H2

Session Abstract/Description: 

Mary Tripp, University of Central Florida

“Exploring and Enacting Shifting Literacies through Artifacts”

Literacy practices change with the circulation of new technologies. These technologies produce physical objects (artifacts) which represent the literacy practices of the time. By examining these artifacts we begin to understand not only THAT literacy changes but HOW literacy changes as various technologies circulate through a culture. This presentation highlights an interdisciplinary collaboration between students, faculty, and library archivists to explore the shifts in literacy through both the production of physical and digital curated exhibits of literacy artifacts. The activity of curation creates new knowledge about literacy practices and enacts theories of new literacy studies.

 

Jason Tham, University of Minnesota

“Negotiating Networked Learning in the Era of Literacies”

 

As the proliferation of digital technologies and access to information continues to invite different ways of thinking, literacies in the 21st century is influenced by the constantly evolving, densely interconnected complex systems. This presentation explores how connectivism and networked learning might be used to enhance teaching and learning experiences in the writing classroom. I seek to demonstrate how personal communication devices, Open Educational Resources, and cloud-based computing could be integrated into the curriculum to cultivate interactive and self-directed learning, enabling students to acquire knowledge, collaborate with other writers, and establish their professional identities. 

 

Chris Friend, Saint Leo University

“The Missing Link: Interventions for Enhancing Traditional Student Composition”

 

Typical composition courses have students create documents that are inherently print-centric, designed for the page regardless of whether that physical form is necessary or appropriate. Writing for electronic environments uses the hyperlink as an essential rhetorical element of communication, and traditional documents can easily be enhanced with hyperlinks using available, familiar tools. This presentation advocates for the incorporation of hyperlinks into composition assignments and instruction.

 

Janine Butler, East Carolina University

“Digital /Visual Literacies and Multimodal Strategies in the Writing Classroom”

 

This presenter, a Deaf PhD student who communicates through American Sign Language, discusses how her cultural and scholarly identity shapes her teaching approach in her first-year writing courses. She consciously integrates visual projections, online communication, and other multimodal interventions. In particular, this presentation will follow her discoveries teaching a first-year writing section with one hard-of-hearing student; specifically, the digital and multimodal strategies she used to communicate with all her students. The presenter’s inclusive pedagogy could serve as an example for writing instructors who would like to design access to digital, visual, and written literacies for students with various learning styles.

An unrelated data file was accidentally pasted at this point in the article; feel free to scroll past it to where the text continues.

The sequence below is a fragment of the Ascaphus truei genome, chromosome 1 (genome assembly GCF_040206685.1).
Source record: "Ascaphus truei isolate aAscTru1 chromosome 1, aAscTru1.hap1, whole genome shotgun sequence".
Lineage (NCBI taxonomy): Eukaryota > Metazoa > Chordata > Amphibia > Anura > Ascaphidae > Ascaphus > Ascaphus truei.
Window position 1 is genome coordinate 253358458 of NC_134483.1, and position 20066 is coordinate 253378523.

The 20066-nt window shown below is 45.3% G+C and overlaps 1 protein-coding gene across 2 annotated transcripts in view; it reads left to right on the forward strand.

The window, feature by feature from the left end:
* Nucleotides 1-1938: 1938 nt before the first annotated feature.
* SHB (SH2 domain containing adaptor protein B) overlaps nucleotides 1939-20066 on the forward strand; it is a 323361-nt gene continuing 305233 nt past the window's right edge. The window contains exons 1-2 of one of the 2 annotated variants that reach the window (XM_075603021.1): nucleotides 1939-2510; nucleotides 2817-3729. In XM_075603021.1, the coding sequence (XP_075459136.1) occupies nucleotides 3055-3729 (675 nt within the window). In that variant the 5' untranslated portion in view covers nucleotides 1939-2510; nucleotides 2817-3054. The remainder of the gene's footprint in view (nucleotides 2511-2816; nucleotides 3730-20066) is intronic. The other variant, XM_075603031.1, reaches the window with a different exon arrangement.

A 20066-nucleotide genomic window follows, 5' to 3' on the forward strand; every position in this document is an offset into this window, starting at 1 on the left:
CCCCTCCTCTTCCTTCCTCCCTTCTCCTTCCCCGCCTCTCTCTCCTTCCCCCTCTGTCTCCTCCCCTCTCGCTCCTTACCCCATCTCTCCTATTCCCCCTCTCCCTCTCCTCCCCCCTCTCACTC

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Presenters for this session

Jason Tham's picture
University of Minnesota–Twin Cities
Janine Butler's picture
East Carolina University
Mary Tripp's picture
University of Central Florida
Chris Friend's picture
Saint Leo University
Presentation Title Abstract Categories Tags Presenter(s)
Negotiating Networked Learning in the Era of Literacies

As the proliferation of digital technologies and access to information continues to invite different ways of thinking, literacies in the 21st century is influenced by the constantly evolving, densely interconnected complex systems. This presentation explores how connectivism and networked learning might be used to enhance teaching and learning experiences in the writing classroom. I seek to demonstrate how personal communication devices, Open Educational Resources, and cloud-based computing could be integrated into the curriculum to cultivate interactive and self-directed learning, enabling students to acquire knowledge, collaborate with other writers, and establish their professional identities. 

Access, Inventions, Literacies, Pedagogies, Technologies Networks, Instruction Jason Tham
The Missing Link: Interventions for Enhancing Traditional Student Composition

Typical composition courses have students create documents that are inherently print-centric, designed for the page regardless of whether that physical form is necessary or appropriate. Writing for electronic environments uses the hyperlink as an essential rhetorical element of communication, and traditional documents can easily be enhanced with hyperlinks using available, familiar tools. This presentation advocates for the incorporation of hyperlinks into composition assignments and instruction.

Interventions, Pedagogies, Writing Studies Chris Friend
Digital/Visual Literacies and Multimodal Strategies in the Writing Classroom

This presenter, a Deaf PhD student who communicates through American Sign Language, discusses how her cultural and scholarly identity shapes her teaching approach in her first-year writing courses. She consciously integrates visual projections, online communication, and other multimodal interventions. In particular, this presentation will follow her discoveries teaching a first-year writing section with one hard-of-hearing student; specifically, the digital and multimodal strategies she used to communicate with all her students. The presenter’s inclusive pedagogy could serve as an example for writing instructors who would like to design access to digital, visual, and written literacies for students with various learning styles.

Access, Literacies, Pedagogies Janine Butler